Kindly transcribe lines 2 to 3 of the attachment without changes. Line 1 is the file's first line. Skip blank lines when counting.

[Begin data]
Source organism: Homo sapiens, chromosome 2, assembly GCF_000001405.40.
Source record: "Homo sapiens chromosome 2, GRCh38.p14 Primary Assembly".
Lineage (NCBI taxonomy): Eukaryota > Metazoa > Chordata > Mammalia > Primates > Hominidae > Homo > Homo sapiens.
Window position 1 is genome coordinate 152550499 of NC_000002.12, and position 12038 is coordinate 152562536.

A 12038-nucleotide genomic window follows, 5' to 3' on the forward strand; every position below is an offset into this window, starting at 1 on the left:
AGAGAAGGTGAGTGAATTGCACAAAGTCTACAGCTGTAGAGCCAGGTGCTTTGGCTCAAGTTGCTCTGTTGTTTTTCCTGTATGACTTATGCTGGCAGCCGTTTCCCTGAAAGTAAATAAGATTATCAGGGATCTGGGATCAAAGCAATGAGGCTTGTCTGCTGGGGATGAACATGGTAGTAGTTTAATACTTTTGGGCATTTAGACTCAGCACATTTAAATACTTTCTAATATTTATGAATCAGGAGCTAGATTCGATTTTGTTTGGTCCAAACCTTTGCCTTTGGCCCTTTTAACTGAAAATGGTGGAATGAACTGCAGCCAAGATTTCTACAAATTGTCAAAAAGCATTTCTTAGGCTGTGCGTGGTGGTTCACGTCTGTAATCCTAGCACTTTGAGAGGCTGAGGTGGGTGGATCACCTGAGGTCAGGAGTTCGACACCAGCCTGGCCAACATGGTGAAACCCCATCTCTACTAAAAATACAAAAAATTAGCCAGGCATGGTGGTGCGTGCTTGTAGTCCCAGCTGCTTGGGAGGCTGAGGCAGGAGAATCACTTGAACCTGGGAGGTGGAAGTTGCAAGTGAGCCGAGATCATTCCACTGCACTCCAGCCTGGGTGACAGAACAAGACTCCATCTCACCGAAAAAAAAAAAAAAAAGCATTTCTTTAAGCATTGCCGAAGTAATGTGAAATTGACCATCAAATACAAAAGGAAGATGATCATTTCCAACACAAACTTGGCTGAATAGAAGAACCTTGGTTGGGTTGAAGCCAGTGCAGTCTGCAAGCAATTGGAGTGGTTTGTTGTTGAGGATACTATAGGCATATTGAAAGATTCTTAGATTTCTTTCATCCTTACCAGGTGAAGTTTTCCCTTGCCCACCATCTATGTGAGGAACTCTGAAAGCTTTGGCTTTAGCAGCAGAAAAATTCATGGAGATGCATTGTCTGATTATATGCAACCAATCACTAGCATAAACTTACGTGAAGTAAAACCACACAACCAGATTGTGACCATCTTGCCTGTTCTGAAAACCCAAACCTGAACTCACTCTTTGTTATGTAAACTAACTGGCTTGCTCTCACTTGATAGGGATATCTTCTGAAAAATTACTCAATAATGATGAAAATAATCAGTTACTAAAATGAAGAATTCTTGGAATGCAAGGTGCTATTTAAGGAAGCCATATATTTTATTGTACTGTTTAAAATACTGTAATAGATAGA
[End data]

Source record: "Homo sapiens chromosome 2, GRCh38.p14 Primary Assembly".
Lineage (NCBI taxonomy): Eukaryota > Metazoa > Chordata > Mammalia > Primates > Hominidae > Homo > Homo sapiens.